“You have to make sure you build your deployment solution and hosting in a way that works for China,” Wakeford said. “That was harder than we thought. Regulatory permission is also harder, as we went to two different regulatory agencies to get permission in China. It takes longer.”

Translation was also tough. Rather than just translating text, you have to make the text fit the local market, he said.

“You have to understand what the fans love about the game and what appeals to them,” Wakeford said.

Disney, which owns Marvel, helped with the marketing. It highlighted the game at big malls in China where Captain America: Civil War debuted. It also promoted Man Wei Ge Dou: Guan Jun Zhi Zheng on the Disney and Marvel Weibo and WeChat mobile messaging networks in China — which are great for social word-of-mouth.

“Disney was supportive of the launch and continues to be a great partner for Kabam in China,” Wakeford said. “We found the power of WeChat is incredible in China. Games can burst up the charts. But the power of social marketing in China is very strong.”

There’s still work to do. One observer noted that the App Annie market research data shows that the game’s downloads and revenue have dropped off. Kabam says that on a global basis, the Marvel game is profitable. In China, the game is about breakeven.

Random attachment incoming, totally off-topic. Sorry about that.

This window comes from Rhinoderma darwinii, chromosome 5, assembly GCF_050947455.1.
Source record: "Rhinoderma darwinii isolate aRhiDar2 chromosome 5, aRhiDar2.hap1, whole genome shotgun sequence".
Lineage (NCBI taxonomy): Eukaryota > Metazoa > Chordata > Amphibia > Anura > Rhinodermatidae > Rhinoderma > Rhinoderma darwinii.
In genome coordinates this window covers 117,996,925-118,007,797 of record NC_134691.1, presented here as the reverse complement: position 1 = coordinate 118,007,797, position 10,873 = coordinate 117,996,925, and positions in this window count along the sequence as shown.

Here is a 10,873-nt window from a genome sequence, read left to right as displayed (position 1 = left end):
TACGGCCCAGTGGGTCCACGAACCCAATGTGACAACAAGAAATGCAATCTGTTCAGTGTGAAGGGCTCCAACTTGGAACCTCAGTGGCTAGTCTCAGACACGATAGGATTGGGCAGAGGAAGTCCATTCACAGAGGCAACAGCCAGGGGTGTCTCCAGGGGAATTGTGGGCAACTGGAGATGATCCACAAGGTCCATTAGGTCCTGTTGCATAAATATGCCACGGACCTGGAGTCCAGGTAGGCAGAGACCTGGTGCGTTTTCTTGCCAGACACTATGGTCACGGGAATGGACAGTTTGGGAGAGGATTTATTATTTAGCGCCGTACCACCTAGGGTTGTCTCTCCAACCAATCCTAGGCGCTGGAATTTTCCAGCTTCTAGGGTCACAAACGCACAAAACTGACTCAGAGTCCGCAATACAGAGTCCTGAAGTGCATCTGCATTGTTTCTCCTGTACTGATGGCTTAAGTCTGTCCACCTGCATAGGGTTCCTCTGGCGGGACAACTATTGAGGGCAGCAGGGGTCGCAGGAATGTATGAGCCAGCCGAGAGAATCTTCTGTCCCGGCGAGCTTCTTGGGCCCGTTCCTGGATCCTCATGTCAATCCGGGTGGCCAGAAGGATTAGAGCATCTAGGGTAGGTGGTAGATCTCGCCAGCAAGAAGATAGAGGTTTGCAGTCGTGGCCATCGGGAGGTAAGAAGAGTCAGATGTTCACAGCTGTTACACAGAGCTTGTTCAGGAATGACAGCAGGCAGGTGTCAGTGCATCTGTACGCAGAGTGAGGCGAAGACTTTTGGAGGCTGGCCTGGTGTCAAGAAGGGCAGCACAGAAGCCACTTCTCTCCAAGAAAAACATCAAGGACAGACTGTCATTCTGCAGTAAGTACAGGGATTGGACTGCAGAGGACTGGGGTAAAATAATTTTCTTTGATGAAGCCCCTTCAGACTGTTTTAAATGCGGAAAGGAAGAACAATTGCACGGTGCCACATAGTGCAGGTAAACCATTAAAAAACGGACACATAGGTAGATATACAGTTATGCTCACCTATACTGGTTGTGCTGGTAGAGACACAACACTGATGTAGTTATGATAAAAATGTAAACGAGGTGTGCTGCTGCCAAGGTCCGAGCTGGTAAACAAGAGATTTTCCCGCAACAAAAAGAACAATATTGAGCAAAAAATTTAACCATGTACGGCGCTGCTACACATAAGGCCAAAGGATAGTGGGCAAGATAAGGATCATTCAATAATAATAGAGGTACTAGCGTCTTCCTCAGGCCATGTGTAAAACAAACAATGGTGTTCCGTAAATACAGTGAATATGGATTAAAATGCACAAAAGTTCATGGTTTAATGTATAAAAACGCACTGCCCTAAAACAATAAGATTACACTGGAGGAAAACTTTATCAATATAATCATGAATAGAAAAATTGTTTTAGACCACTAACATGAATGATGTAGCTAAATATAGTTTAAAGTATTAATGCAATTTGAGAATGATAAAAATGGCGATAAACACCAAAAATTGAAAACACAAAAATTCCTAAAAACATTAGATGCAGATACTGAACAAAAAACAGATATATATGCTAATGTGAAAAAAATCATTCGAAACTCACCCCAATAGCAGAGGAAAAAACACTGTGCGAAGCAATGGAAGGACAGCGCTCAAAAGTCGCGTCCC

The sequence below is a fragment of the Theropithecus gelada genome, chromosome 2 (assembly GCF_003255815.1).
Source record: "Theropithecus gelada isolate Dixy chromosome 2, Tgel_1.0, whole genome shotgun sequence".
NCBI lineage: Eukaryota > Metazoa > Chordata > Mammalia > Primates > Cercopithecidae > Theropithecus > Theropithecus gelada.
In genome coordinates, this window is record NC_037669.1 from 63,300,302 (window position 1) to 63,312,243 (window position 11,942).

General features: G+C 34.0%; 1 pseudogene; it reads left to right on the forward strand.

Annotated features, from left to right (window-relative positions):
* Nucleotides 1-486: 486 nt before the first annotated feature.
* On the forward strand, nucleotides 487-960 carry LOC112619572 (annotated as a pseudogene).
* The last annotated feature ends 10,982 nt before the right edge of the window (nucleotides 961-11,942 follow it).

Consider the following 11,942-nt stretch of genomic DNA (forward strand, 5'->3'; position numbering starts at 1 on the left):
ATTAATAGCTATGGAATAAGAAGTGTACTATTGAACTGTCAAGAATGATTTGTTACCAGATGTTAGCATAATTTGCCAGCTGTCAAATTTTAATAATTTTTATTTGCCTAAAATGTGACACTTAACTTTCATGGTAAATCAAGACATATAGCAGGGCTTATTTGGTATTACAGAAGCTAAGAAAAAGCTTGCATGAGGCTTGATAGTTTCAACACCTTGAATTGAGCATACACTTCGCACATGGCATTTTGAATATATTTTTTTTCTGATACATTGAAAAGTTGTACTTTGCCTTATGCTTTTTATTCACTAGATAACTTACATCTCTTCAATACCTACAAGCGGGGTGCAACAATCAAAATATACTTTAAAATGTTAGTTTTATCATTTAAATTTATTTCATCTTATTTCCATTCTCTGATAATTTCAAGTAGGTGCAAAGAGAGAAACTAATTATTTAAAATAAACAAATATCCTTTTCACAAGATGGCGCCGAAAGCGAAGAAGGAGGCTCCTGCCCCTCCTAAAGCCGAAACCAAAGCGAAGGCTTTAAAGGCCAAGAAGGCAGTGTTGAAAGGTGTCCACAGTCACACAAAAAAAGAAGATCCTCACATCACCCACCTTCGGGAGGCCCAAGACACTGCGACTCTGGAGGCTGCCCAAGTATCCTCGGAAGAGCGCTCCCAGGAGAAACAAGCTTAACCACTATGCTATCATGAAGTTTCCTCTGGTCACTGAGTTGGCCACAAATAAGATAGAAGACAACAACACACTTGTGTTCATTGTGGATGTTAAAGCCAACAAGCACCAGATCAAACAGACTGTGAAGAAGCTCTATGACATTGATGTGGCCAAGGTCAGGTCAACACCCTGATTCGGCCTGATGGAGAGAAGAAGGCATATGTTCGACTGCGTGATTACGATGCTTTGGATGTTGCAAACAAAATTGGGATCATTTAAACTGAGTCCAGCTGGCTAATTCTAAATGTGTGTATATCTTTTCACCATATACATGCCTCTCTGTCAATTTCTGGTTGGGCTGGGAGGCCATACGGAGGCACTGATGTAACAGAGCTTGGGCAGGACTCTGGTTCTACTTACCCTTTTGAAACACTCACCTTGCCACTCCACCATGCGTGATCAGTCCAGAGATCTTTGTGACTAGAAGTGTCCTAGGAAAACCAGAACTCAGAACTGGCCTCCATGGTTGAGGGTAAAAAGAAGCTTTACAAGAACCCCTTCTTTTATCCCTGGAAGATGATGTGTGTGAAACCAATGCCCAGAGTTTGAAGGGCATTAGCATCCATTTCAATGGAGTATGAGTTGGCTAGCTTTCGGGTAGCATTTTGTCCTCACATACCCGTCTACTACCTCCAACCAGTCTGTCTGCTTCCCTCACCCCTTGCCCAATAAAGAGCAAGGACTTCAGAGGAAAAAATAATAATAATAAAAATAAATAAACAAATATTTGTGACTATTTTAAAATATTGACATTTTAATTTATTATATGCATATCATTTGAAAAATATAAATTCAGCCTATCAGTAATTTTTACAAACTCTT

Kabam hasn’t launched the game on Android, and Wakeford believes the company will need a partner in China for that. Wakeford said that the parting with Longtu was “amicable” and that the two companies continue to have a good relationship.

Still, Wakeford acknowledged that is very challenging for Western companies to work out partnerships in China. It is complicated, and it takes a lot of investment in face-to-face relationship building.

“For us, parting ways with Longtu had to do with the strategic talks about the long-term goals of the game,” Wakeford said. “We want our games to last for years and years. For us, when we were thinking about being in China for the long term, investing in gameplay and marketing made sense. We sensed a different perspective working with a different third-party. The view of the future didn’t necessarily align with ours. To truly meet our goals in China, we had to seize control of our own destiny. We now have the infrastructure to double down in China.”

Wakeford believes Kabam can repeat this success with future games. Kabam reduced the size of its Beijing office by spinning off a team that operated legacy games to Chinese game publisher Gaea Mobile. And Kabam still has a separate team in Beijing working on an original game with Kabam’s own intellectual property. Overall, Kabam still has more than 700 employees.

“We have the infrastructure and internal data tunnels set up,” he said. “We have the marketing infrastructure set up, the customer support system, and we have now tested the devices and operating systems and worked through all of the quality assurance and certification issues in China. We now have the infrastructure to bring a lot more product into China.”

Kent Wakeford, chief operating officer of Kabam, at GamesBeat Summit.

Above: Kent Wakeford, the chief operating officer of Kabam, at GamesBeat Summit.

Image Credit: Michael O'Donnell/VentureBeat